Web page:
By the time his second book, Eyelids of the Morning; The Mingled Destinies of Crocodiles and Men, was published in 1973, he was doing fashion work for Vogue, and had shot the Rolling Stones on tour. But Africa remained at the heart of his work: as a fashion photographer, he took Vogue stars like Veruschka to Africa and brought new ones, most notably Iman, (who openly credits him with launching her modeling career) back to the U.S. with him, and while guests at Hog Ranch have included Kennedys, DuPonts, Mellons and Rockefellers, his work continued to focus on the impact of mankind on wildlife, stirring ecological consciences well before the environment became a prominent issue.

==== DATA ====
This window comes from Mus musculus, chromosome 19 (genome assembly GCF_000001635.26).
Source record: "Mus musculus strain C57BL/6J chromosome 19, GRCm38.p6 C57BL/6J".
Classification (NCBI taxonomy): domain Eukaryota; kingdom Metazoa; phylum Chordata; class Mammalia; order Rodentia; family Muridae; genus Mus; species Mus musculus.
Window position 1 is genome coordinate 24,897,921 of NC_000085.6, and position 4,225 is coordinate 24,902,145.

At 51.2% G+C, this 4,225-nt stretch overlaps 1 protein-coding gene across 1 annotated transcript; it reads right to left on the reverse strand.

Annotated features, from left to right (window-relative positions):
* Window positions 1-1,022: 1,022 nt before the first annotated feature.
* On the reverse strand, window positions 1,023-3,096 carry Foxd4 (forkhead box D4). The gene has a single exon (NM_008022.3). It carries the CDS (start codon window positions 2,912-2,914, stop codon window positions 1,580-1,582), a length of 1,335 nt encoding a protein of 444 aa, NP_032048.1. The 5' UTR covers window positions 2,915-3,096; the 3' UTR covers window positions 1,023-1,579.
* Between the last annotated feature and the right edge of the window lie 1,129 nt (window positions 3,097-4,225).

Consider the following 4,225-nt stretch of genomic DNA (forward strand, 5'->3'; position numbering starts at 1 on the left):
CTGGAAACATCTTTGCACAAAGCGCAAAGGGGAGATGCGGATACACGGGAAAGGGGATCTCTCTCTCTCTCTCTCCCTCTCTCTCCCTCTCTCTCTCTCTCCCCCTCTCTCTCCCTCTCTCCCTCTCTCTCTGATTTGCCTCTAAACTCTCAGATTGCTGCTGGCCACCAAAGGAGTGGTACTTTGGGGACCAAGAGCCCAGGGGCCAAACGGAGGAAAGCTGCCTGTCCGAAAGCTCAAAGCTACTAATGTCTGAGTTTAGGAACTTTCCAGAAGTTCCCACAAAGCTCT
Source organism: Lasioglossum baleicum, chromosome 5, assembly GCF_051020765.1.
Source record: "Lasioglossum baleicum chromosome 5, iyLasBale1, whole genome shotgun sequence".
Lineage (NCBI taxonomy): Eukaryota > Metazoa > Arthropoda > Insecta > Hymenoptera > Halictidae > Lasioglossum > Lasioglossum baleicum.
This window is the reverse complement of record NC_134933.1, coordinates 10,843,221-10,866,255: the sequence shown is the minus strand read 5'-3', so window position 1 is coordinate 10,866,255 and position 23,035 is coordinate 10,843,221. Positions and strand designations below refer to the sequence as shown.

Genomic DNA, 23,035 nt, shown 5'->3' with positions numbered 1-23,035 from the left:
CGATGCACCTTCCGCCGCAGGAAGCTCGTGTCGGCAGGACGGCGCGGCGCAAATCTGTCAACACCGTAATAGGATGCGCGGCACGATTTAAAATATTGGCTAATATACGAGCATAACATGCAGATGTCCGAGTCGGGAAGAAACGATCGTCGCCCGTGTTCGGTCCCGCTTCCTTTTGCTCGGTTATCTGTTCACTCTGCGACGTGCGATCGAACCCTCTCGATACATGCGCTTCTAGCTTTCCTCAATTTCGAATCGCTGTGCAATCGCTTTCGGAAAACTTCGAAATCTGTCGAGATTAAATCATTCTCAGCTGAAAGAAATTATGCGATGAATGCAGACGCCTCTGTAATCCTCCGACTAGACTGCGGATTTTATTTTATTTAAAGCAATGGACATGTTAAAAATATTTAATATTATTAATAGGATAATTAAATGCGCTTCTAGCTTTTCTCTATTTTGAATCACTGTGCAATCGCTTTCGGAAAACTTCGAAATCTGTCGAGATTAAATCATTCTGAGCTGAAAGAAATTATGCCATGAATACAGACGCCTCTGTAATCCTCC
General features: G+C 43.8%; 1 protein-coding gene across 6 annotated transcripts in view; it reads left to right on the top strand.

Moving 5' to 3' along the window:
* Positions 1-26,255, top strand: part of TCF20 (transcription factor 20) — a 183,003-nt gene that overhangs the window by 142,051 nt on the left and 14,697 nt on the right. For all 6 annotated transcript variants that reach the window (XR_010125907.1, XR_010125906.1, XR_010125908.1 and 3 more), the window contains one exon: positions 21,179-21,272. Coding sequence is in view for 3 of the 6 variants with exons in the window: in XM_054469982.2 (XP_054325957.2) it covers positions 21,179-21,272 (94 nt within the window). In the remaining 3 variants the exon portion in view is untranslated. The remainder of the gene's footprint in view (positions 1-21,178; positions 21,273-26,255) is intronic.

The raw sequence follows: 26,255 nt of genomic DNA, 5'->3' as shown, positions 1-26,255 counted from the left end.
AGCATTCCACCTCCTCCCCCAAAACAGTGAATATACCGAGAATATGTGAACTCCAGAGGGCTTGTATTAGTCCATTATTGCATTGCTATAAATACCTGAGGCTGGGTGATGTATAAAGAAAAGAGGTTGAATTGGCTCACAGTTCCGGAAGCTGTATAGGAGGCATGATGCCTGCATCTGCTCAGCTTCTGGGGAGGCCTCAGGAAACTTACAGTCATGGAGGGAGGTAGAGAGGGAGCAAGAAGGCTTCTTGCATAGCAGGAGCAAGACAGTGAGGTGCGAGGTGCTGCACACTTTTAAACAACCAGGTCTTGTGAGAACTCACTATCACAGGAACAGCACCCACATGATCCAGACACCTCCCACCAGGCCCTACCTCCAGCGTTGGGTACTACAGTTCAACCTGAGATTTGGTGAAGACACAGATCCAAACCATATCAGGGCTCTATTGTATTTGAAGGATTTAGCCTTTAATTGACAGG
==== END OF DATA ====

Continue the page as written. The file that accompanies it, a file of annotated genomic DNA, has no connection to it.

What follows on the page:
His third book, Longing for Darkness: Kamante’s Tales from Out of Africa (inspired by Karen Blixen’s Out of Africa, and featuring an afterword by Jackie Onassis) was published in 1975, the same year as Beard’s first exhibition at the Blum Helman Gallery. This was followed by a groundbreaking solo exhibition at New York’s International Center of Photography in 1977. Amongst many other artworks and artefacts, the exhibition featured diaries charred in the fire that burned down the main Montauk house, destroying years of diaries and irreplaceable works of art including Picassos, Warhols, and Bacons.